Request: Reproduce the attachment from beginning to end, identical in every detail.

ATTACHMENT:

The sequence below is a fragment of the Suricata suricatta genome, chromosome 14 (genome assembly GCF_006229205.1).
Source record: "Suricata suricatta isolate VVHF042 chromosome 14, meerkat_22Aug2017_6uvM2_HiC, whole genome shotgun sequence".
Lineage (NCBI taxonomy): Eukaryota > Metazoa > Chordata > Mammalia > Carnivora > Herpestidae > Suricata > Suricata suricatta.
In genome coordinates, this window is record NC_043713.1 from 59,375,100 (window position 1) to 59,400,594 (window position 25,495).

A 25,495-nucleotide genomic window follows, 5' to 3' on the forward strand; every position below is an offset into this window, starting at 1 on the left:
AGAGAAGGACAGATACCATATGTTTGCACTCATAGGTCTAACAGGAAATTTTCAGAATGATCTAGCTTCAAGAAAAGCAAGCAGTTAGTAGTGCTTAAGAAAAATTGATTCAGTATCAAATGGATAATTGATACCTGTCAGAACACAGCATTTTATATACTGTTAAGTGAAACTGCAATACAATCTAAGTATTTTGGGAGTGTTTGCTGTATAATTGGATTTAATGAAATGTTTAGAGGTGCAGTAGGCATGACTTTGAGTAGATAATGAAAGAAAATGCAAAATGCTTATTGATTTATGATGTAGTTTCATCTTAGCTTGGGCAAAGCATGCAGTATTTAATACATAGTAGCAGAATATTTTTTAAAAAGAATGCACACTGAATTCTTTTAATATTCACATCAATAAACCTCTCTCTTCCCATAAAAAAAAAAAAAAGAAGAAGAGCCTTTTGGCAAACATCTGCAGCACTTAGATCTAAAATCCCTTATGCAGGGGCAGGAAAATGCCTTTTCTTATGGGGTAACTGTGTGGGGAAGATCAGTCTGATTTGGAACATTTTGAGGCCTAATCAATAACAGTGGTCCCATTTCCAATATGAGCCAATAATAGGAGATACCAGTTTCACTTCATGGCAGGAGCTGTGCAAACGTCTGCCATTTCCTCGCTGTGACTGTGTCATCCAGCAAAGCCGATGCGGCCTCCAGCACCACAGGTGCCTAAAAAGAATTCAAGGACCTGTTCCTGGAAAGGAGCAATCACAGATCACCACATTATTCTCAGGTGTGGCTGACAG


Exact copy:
The sequence below is a fragment of the Suricata suricatta genome, chromosome 14 (genome assembly GCF_006229205.1).
Source record: "Suricata suricatta isolate VVHF042 chromosome 14, meerkat_22Aug2017_6uvM2_HiC, whole genome shotgun sequence".
Lineage (NCBI taxonomy): Eukaryota > Metazoa > Chordata > Mammalia > Carnivora > Herpestidae > Suricata > Suricata suricatta.
In genome coordinates, this window is record NC_043713.1 from 59,375,100 (window position 1) to 59,400,594 (window position 25,495).

A 25,495-nucleotide genomic window follows, 5' to 3' on the forward strand; every position below is an offset into this window, starting at 1 on the left:
AGAGAAGGACAGATACCATATGTTTGCACTCATAGGTCTAACAGGAAATTTTCAGAATGATCTAGCTTCAAGAAAAGCAAGCAGTTAGTAGTGCTTAAGAAAAATTGATTCAGTATCAAATGGATAATTGATACCTGTCAGAACACAGCATTTTATATACTGTTAAGTGAAACTGCAATACAATCTAAGTATTTTGGGAGTGTTTGCTGTATAATTGGATTTAATGAAATGTTTAGAGGTGCAGTAGGCATGACTTTGAGTAGATAATGAAAGAAAATGCAAAATGCTTATTGATTTATGATGTAGTTTCATCTTAGCTTGGGCAAAGCATGCAGTATTTAATACATAGTAGCAGAATATTTTTTAAAAAGAATGCACACTGAATTCTTTTAATATTCACATCAATAAACCTCTCTCTTCCCATAAAAAAAAAAAAAAGAAGAAGAGCCTTTTGGCAAACATCTGCAGCACTTAGATCTAAAATCCCTTATGCAGGGGCAGGAAAATGCCTTTTCTTATGGGGTAACTGTGTGGGGAAGATCAGTCTGATTTGGAACATTTTGAGGCCTAATCAATAACAGTGGTCCCATTTCCAATATGAGCCAATAATAGGAGATACCAGTTTCACTTCATGGCAGGAGCTGTGCAAACGTCTGCCATTTCCTCGCTGTGACTGTGTCATCCAGCAAAGCCGATGCGGCCTCCAGCACCACAGGTGCCTAAAAAGAATTCAAGGACCTGTTCCTGGAAAGGAGCAATCACAGATCACCACATTATTCTCAGGTGTGGCTGACAG